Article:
Adventures of a Modern Day, Middle-Aged Hero, on the Glory Road(to family security)


Not sure what you do with a sea lion...

For decades, there has been a huge problem with sea lions abusing salmon populations, as the salmon back up at the Bonneville Dam on the Columbia River.  This also happens to a lesser extant at the Ballard Locks from Lake Washington to Lake Union.  For years, they attempted to 'relocate' the sea lions...capturing them and transporting them hundreds of miles away.  However, tags on the sea lions let them know that the same animals kept coming back...and it wasn't cheap, either.

Things weren't always this way...until the late 1960's, Oregon actually had a bounty on sea lions.  The Marine Mammal Protection Act put a stop to this.  Things were all still happy until the early 1990's, when folks realized...you know...salmon populations had fallen to 5% of their historic highs.  The sea lions, taking up to 6,000 of them a year, just at the Bonneville Dam, were an easy target to blame. 

For several years, non-lethal methods were tried...firecrackers, rubber bullets, and relocation.  As I said above...it didn't really work. 

Finally, in 2008, .gov decided it more important to protect the salmon(and salmon fisheries) than the sea lions, which had bounced back from 1000 animals in the 1930's, to 238,000 in 2008.  It's the right call...I had no problem with it then, and have no problem with it now.  After two years of killing the 'repeat offenders'(like 10 sea lions a year), things were put on hold for a few years by a Humane Society lawsuit.  Because, to the Humane Society, sea lions are more important than fishermen.

Earlier this week, the Feds said it was okay to start reducing the population again, allowing the killing of up to 92 sea lions a year.  I guess they normally trap them, and drug them, which seems like a lot of work and money.  Normally, I'm one of the first to rant and rage when a government agency spends tax-payer money to reduce an animal population that I KNOW hunters would be willing to pay to reduce for them. 

I'm just not sure you are gonna get a lot of hunters to want to go 'sea lion hunting'.  I know a few salmon and halibut fishers who might want to go take some revenge...but I can't see 'sea lion' being high on the 'tasty meat' or 'impressive living room wall mount' list.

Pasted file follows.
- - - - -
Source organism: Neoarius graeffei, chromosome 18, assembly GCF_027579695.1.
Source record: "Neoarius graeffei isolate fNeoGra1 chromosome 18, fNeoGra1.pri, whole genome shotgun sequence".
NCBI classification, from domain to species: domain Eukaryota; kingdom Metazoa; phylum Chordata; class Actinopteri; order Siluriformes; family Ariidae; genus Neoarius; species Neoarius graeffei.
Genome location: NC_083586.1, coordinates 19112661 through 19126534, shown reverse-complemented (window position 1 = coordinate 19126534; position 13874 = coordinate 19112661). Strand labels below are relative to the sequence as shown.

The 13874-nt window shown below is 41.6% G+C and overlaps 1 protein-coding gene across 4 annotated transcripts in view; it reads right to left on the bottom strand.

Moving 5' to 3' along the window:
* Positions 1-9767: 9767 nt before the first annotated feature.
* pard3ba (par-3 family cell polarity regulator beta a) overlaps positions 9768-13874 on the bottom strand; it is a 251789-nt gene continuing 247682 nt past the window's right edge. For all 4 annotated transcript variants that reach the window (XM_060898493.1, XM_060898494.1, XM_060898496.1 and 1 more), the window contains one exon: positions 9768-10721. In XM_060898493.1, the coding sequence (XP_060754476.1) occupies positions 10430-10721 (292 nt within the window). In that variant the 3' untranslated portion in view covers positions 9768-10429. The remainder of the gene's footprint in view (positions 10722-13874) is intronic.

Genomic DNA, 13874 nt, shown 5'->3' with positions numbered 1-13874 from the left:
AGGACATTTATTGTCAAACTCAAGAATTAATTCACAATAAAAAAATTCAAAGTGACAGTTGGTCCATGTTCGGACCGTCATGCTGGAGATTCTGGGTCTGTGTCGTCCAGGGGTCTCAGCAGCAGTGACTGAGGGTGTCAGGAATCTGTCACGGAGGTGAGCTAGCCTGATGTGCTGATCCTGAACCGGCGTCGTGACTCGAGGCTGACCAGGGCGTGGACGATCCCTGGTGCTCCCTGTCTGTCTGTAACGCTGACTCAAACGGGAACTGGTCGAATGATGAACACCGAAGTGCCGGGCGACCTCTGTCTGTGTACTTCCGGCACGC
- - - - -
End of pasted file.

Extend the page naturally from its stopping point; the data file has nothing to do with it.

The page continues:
So umm...yeah...carry on smartly folks.  If the Humane Society, which says 'this hardly seems a situation that requires fatal mangment' really wants these sea lions treated humanely...then they can get out there and trap them and relocate them with their DONATED funds...not tax-payer money.


  1. I'm not a hunter, and trophies don't impress me much, but a sea lion's head mounted in somebody's den would certainly get my attention.

  2. Sealskin might be worth a bit commercially.

  3. Import Orcas from Patagonia. Might teach the local Orcas there is something to eat other than King salmon.

  4. You know, it's kind of surprising that given the number of sea lions involved that a pod of orcas never camped out and made the hunter the hunted.

    In general, there are only three pods living in the 'Salish Sea'(Puget Sound, Strait of Juan de Fuca and Georgia Straight) and they seem just as happy to abuse salmon as the sea lion do...can't say I blame...orcas are bad mama jamas, but a 700 pound sea lion is a bit tougher than a 30 pound salmon.

  5. The salmon probably taste better than seals, too.

  6. Yeah, if you gave me the choice, I know which one I'm picking...but I prefer Halibut or Ling Cod...